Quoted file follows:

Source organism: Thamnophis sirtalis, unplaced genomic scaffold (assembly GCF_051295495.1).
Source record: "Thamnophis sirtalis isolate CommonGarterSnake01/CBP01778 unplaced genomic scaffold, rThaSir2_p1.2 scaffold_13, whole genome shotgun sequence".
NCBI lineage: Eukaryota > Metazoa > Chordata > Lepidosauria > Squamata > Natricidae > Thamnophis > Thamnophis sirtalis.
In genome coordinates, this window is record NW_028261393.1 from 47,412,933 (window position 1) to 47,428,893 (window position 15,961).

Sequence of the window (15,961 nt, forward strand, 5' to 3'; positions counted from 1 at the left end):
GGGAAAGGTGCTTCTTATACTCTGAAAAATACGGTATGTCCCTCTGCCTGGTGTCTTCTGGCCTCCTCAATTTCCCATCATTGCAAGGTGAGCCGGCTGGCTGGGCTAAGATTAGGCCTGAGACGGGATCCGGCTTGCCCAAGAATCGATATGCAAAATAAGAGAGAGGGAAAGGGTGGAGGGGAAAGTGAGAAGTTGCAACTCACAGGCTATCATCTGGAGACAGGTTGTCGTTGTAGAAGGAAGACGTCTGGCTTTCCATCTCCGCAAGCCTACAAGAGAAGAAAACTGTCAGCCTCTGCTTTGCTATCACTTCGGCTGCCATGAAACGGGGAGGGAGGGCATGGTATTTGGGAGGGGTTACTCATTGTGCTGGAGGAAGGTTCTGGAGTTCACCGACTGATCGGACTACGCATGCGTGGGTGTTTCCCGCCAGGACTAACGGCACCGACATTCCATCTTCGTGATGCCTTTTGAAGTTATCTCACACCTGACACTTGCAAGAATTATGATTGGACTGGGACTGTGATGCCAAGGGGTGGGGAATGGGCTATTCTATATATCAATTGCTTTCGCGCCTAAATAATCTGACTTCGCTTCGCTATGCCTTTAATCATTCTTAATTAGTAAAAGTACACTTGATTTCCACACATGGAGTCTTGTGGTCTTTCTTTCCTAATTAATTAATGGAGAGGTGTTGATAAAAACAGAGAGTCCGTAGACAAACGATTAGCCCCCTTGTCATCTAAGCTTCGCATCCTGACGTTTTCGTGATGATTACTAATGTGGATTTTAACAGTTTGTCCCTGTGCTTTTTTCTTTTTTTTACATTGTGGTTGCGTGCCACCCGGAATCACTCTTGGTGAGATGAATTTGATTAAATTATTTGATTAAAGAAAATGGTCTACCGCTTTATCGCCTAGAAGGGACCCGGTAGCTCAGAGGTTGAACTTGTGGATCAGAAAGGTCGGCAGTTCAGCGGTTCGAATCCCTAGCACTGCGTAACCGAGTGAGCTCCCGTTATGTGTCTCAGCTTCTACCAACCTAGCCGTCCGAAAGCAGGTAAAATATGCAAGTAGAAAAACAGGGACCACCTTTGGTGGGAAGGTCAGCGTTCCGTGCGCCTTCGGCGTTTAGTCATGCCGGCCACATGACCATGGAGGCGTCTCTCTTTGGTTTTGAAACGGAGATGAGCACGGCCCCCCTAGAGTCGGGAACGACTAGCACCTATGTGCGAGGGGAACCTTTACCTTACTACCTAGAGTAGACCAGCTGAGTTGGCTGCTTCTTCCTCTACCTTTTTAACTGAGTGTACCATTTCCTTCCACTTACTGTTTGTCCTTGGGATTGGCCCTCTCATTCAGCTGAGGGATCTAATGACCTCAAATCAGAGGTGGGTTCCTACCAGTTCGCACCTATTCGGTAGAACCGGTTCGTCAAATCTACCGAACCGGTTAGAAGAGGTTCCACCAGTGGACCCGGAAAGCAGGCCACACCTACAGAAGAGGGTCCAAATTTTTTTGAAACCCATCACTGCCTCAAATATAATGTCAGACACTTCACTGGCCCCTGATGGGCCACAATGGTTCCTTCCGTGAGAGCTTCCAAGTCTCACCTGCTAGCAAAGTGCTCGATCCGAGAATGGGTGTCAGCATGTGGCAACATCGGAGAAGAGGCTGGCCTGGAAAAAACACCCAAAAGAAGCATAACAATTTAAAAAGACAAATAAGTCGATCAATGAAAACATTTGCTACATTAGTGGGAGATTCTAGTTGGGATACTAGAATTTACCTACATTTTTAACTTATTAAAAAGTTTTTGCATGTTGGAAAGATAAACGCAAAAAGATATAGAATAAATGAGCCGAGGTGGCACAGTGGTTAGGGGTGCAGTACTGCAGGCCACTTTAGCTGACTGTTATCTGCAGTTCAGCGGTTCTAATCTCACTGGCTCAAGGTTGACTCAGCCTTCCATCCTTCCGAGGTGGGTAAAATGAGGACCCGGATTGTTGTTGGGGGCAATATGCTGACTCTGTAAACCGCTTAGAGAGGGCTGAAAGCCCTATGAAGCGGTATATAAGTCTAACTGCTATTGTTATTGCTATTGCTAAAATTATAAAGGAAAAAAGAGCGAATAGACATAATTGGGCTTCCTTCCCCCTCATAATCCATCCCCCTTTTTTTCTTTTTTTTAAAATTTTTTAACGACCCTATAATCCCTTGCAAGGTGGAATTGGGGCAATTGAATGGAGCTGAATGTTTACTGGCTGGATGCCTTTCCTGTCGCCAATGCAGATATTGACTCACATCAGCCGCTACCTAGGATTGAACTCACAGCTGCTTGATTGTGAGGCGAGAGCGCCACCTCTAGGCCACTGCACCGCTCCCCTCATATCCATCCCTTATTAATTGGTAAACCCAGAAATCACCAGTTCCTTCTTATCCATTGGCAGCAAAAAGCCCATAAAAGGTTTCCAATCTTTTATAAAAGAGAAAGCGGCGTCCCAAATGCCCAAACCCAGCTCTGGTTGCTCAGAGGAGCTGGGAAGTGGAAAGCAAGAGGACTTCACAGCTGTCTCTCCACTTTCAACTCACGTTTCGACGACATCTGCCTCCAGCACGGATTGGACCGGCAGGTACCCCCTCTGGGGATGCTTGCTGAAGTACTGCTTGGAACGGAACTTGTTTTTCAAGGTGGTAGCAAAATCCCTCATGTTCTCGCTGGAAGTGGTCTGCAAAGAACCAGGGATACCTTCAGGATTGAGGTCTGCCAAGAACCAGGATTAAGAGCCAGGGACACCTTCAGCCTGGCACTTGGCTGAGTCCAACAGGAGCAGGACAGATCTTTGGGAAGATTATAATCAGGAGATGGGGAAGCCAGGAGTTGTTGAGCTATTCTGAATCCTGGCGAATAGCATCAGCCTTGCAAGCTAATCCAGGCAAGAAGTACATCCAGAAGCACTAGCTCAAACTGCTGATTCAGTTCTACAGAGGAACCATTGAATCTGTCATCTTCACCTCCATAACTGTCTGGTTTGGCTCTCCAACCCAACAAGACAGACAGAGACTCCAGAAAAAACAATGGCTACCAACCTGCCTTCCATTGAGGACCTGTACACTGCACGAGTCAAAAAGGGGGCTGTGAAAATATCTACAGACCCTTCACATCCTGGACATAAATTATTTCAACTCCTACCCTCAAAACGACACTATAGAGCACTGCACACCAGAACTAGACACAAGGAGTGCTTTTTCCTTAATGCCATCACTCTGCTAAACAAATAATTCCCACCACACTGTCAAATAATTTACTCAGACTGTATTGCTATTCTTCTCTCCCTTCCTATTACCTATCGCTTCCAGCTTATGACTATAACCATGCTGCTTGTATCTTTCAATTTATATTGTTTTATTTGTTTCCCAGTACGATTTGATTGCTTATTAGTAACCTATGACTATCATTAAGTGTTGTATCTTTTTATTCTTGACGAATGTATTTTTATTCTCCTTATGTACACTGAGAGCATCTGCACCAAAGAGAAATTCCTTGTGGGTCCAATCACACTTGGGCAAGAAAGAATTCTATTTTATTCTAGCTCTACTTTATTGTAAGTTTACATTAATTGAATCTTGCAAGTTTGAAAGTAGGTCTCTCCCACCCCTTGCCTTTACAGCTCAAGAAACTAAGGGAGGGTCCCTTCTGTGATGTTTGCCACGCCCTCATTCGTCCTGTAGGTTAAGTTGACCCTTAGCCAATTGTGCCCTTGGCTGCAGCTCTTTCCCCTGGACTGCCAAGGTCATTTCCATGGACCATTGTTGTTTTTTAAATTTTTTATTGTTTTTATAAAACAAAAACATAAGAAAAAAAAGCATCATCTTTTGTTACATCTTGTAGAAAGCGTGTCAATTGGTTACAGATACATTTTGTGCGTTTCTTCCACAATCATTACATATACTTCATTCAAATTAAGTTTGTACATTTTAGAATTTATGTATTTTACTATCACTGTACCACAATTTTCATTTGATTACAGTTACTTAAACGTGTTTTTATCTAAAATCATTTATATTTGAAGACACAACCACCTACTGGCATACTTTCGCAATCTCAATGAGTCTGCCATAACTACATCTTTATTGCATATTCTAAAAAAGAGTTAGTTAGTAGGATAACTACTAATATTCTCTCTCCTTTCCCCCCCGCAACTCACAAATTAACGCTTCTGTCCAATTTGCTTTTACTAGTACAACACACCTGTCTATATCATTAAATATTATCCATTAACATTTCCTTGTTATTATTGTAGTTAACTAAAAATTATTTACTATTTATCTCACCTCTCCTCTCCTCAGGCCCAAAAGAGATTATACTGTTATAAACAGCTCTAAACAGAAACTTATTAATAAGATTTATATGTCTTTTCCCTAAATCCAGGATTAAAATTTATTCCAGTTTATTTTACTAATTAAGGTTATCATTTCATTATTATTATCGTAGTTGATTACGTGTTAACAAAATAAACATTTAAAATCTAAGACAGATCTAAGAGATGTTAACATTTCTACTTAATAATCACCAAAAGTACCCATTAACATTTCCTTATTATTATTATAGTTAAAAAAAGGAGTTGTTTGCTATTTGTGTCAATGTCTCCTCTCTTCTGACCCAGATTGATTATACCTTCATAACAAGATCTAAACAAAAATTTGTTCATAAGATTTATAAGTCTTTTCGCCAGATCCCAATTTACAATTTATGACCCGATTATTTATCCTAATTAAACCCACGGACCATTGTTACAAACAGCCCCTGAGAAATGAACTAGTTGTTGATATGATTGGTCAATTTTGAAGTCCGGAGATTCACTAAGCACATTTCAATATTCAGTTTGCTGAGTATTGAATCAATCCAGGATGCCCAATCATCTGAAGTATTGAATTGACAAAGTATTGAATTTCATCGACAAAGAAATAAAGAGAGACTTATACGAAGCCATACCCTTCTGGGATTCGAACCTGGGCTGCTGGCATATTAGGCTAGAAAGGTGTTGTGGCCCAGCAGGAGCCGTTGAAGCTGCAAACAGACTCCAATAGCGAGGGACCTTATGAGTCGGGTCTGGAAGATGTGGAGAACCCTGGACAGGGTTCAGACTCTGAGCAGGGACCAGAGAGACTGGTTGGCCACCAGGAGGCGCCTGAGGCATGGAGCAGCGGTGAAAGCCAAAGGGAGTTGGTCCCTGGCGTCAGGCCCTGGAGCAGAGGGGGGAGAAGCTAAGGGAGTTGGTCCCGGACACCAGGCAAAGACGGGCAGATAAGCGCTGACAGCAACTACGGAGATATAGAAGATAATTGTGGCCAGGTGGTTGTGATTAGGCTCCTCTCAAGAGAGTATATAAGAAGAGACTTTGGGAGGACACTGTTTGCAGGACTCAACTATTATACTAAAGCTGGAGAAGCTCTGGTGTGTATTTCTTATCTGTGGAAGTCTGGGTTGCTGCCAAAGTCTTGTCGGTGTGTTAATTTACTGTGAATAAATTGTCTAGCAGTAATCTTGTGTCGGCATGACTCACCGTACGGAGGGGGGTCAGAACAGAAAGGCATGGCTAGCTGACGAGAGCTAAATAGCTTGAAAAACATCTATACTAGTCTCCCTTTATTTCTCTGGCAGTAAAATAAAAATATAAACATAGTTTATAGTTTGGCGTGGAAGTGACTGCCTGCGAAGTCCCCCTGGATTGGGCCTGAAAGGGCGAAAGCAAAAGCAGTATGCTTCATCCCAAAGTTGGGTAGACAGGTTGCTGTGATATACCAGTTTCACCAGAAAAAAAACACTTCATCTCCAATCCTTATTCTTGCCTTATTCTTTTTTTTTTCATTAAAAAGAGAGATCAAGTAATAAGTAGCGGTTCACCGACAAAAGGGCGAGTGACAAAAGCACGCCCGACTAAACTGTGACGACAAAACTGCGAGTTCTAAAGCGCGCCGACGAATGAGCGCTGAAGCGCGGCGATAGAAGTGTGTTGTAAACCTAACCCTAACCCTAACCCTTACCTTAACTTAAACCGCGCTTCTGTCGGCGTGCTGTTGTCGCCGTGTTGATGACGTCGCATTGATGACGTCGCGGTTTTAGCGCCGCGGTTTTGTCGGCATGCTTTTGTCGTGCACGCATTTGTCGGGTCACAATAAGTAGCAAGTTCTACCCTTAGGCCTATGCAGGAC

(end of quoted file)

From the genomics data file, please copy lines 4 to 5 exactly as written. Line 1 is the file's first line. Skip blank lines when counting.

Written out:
In genome coordinates, this window is record NW_028261393.1 from 47,412,933 (window position 1) to 47,428,893 (window position 15,961).

Sequence of the window (15,961 nt, forward strand, 5' to 3'; positions counted from 1 at the left end):